If you’re in a position to build and maintain a comprehensive threat intelligence platform, which will continue to function for 3-5 years, it may be worth your while to do so.

Equally, if your organisation is radically outside the norm, and vendor-built platforms won’t do the job, you may be forced to build your own.

If, however, you don’t fall into these categories, vendor-built platforms have many advantages.

The threat landscape is progressing at a tremendous rate, and vendors focused specifically in this area are constantly developing and refining their platforms.

So while it might be a greater investment than you were hoping to make, trusting the specialists could well be a decision you look back on fondly.

Get some context

I know, I know.It’s tempting to focus exclusively on the latest threats, and pore over the last week’s incoming signals data trying to identify nefarious (micro) trends.

But if you get lost in the minutiae you risk falling prey to other, more enduring threats.

Let’s not forget, most breaches aren’t the result of cutting-edge malware or state-sponsored cyber espionage. Most breaches result from completely mundane events, such as lost passwords, careless online activity, and petty theft.

So shouldn’t we instead focus on larger time periods? Can we successfully defend ourselves simply by identifying macro threat trends and preparing for them?

Here’s the problem. Unlike most forms of analytics, threat intelligence must identify both macro and micro threat trends in order to be useful, because a single breach can cause massive long-term damage to even the largest organizations.

Take 2014, for example.

Anyone paying attention to the threat landscape around that time would have noticed a sudden and marked increase in destructive cyber attacks against high-profile organizations. Taking a purely macro approach to threat trend analysis at that time would have placed an organisation in great short-term danger of suffering a breach they weren’t prepared to deal with.

But fast-forward to 2016. Destructive cyber attacks are still a serious threat, and would clearly fall under the umbrella of macro trends.

We’re also seeing a big move towards increasingly sophisticated phishing and spear phishing attacks, and away from payload-based malware attacks. Knowing this, we’re much better able to allocate our resources in line with business objectives.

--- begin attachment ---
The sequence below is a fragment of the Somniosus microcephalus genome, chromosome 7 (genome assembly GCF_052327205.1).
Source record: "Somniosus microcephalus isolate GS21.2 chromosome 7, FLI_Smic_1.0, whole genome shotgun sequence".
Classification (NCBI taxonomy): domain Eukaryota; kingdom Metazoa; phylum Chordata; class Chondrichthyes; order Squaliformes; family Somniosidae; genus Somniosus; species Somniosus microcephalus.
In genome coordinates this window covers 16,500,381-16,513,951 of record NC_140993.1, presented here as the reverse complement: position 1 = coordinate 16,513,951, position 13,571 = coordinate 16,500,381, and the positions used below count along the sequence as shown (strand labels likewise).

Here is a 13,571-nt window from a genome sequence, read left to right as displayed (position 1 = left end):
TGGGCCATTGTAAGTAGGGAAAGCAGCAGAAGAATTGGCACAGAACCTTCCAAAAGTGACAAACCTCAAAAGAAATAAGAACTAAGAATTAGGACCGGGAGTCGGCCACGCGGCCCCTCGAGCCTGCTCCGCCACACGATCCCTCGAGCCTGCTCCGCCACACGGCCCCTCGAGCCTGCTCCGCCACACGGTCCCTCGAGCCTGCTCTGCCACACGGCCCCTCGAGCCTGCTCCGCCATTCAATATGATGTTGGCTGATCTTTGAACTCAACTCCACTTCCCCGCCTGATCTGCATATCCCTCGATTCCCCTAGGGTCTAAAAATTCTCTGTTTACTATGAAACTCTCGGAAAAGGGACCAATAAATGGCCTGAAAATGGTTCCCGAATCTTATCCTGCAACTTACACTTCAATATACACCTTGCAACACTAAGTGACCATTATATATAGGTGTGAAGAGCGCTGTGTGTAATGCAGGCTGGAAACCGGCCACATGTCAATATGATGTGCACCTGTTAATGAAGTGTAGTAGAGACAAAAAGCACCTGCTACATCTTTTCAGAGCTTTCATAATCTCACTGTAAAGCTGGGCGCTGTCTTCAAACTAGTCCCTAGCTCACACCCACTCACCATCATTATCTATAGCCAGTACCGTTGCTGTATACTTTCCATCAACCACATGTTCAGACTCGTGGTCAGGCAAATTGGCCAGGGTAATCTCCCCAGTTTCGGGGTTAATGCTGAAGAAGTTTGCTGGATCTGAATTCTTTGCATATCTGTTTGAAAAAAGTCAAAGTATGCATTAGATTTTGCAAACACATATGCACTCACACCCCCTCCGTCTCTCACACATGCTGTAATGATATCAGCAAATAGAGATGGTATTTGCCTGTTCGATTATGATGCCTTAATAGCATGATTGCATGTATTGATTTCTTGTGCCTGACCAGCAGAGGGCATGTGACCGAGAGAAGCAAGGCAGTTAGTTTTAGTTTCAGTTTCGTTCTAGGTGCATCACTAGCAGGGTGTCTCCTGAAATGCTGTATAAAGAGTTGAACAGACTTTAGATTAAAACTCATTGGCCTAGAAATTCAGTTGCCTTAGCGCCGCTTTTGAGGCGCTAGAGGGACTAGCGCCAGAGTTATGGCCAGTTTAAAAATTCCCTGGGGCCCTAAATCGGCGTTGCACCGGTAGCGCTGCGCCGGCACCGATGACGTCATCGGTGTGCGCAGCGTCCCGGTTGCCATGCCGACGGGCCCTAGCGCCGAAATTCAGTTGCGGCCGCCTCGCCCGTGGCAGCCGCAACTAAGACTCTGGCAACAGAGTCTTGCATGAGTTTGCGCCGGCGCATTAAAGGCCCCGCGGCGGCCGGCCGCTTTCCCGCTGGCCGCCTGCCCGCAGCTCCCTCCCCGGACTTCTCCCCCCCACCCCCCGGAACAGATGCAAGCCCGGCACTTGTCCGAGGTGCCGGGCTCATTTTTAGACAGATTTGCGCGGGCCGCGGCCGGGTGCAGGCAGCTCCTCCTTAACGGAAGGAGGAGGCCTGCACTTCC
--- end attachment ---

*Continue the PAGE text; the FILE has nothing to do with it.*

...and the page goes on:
So what does all this tell us?

Basically, your threat intelligence must cover both macro and micro time periods in order to minimise the risk of suffering a serious breach.

But there’s a silver lining.

By understanding macro threat trends, it’s much easier to spot (and respond to) anomalous threats within a smaller time period. In other words, macro threat trend analysis provides the context for micro threat trend analysis.

Or, as Levi Gundert puts it in his white paper “Aim Small, Miss Small”:

In addition to addressing defensive control improvements, analysts should be using collective data points to prognosticate on perceived future threats.

If the majority of threat actors are doing one thing, but you start to see something wildly different in your incoming signals data, you might want to sit up and take notice.

It’s not what you know … it’s what you do with it

Remember the golden rule?

Your threat intelligence strategy must help the organization stay profitable.

It’s a sad fact, but one of the most common issues with threat intelligence is not the collection or processing of intelligence. It’s the communication of intelligence between different areas of the organization.

Red teams, security operations centers (SOCs), incident response (IR), vulnerability management … these are all areas that can benefit dramatically from high-quality threat intelligence.

Not only that, if they’re involved early enough they can inform on which specific aspects of threat intelligence will help them to do their jobs, which in turn helps the organization stay profitable.

This may seem like stating the blindingly obvious, but I can’t stress the importance of this point enough.

If the only thing you do after reading this article is investigate the way intelligence is disseminated within your organization, it will have been worth your time.

I can almost guarantee you’ll find someone who isn’t receiving the intelligence they need … and they might not even be aware of it.

Breach the knowledge gap

When it comes to threat intelligence there is a wide (and widely publicised) knowledge gap, and it’s roughly the size and shape of the average C-suite.

This needs to change.

But before you start bemoaning the state of C-suite cyber knowledge, I’m afraid I have some bad news. The knowledge gap isn’t necessarily the fault of C-suite members … it’s the fault of cyber specialists who lack the ability to translate these very real cyber threats into language that leaders can understand and act upon.

Thankfully, rectifying this is simple, so long as C-suite members are willing to listen.

Engage with them. Ask them what they need, and how they need it. These are exceptionally busy people, and they need poignant, useful information in a format they can digest and understand easily.

More importantly, they need information they can act upon, take to the shareholders, or use to allocate budgets.

Stop complaining that you’re not getting the support you need from above, and start proactively helping them understand what they can do to help.

Cultural change can be difficult, but it’s in everybody’s best interests.